Seven pieces of legislation have been introduced in the Hawaii State Legislature that would regulate the use of unmanned aerial vehicles (drones) to protect the privacy rights of citizens.Details
Last year, State Representative Jason Schultz (R-18) introduced a bill that would add safeguards to protect Iowan citizens from unwarranted drone surveillanceDetails
On Jan. 30, SB167 was introduced to provide restrictions on the use of drones by law enforcement, providing additional safeguards for Utah residents against warrantless surveillance. (learn about it here) STATUS – SB167 was referred to the Government Operations and Political Subdivisions Committee where it will need to pass by majority vote before the full…Details
Legislation has been introduced in the Iowa State House that would regulate the use of unmanned aerial vehicles (drones) to protect the privacy rights of citizens.
HF427 was introduced last year by Rep. Jason Schultz (R-18) and was lying dormant in the Public Safety Committee ever since. In January, it was reassigned to a subcommittee for an initial hearing and vote. Today, the subcommittee approved the bill, moving it on to the next step - consideration and vote in the full committee.Details
Legislation has been introduced in the Alaska State Senate that would regulate the use of unmanned aerial vehicles (drones) to protect the privacy rights of citizens.Details
House Bill 2732 known as the Freedom From Unwarranted Surveillance Act was introduced by Joshua Nelson (R-Boone) earlier this month and has already amassed 10 co-sponsors. The bill states that “a law-enforcement agency may not use a drone to gather evidence or other information” unless a proper search warrant has been issued and that “no drone operated within the State of West Virginia may carry a lethal payload.”Details
House Bill 1204 or the Preserving Freedom from Unwarranted Surveillance Act was introduced by Rep. Kenneth Wilson (R-District 12) earlier this month. The bill states that “no person, entity, or state agency shall use a drone or other unmanned aircraft to conduct surveillance or observation of any individual, property owned by an individual, farm, or agricultural industry without the consent of that individual, property owner, farm or agricultural industry.”Details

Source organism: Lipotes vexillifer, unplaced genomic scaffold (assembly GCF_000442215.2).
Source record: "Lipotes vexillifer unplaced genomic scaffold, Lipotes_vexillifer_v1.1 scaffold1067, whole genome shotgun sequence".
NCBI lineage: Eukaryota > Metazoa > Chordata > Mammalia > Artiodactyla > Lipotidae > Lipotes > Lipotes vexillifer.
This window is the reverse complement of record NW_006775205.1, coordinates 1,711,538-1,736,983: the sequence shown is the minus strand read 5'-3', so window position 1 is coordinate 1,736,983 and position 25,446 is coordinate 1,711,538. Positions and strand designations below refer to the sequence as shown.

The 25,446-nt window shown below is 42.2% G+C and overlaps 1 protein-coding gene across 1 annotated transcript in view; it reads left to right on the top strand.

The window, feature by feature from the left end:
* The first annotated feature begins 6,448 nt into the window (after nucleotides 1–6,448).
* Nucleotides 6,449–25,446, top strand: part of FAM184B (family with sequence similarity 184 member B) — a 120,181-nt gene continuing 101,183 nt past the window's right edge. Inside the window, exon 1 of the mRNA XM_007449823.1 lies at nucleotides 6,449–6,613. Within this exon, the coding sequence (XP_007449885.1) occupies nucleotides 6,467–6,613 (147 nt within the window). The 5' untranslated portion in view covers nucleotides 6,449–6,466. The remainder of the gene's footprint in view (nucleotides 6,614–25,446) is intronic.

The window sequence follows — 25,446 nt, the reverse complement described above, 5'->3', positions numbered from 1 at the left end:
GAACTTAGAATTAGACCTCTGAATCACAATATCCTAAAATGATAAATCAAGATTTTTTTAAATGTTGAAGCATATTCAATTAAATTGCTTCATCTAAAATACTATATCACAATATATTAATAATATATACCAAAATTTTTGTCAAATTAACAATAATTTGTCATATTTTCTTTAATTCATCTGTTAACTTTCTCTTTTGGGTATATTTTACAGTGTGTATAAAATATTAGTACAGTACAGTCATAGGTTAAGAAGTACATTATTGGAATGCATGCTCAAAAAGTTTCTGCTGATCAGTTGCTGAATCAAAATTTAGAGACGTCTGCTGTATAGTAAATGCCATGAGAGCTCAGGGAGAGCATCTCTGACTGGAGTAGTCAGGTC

Companion bills in the Minnesota State House and Senate aim to curtail potential abuses by law enforcement pertaining to predator drones.
HF 612 and SF 485 were both introduced last month and they hope to specify guidelines to protect the privacy rights of Minnesotans. HF 612 has been referred to the Public Safety Finance and Policy Committee while SF 485 has been referred to the Senate Judiciary Committee.
The bills state that “law enforcement agency may not use a drone to gather evidence or other information on individuals.” This is meant to safeguard individual citizens from excessive spying by law enforcement. However, some exceptions are given for law enforcement personnel to use drones.
Such exceptions include if it is necessary “to counter a high risk of a terrorist attack by a specific individual or organization if the secretary of the United States Department of Homeland Security determines that credible intelligence indicates that there is this risk” or “if the law enforcement agency first obtains a search warrant authorizing its use” or “if the law enforcement agency possesses reasonable suspicion that, under particular circumstances, swift action is needed to prevent imminent danger to life or serious damage to property, or to forestall the imminent escape of a suspect or the
destruction of evidence.”
Although these exceptions may seem like they could be prone to abuse (ie. DHS fabricating evidence to show that a political dissident is involved in terrorism), Subsection 4 of the bill states that “A person aggrieved by a law enforcement agency’s violation of this section may bring a civil action against the agency.” This will hopefully give the public some recourse in fighting back against unlawful infringements on their rights if the bills are passed. The bills also make evidence collected in violation of these new rules inadmissible in the court of law.Details
Add New Jersey to the long list of states opposing drone operations within their borders. Drone surveillance activity using unmanned aerial vehicles or “UAVs” has become an urgent issue threatening the right to privacy, recognized by the Fourth Amendment to the US Constitution. Anti-drone legislation recently introduced by Assemblywoman Quijano (D) and co-sponsored by Assemblywoman…Details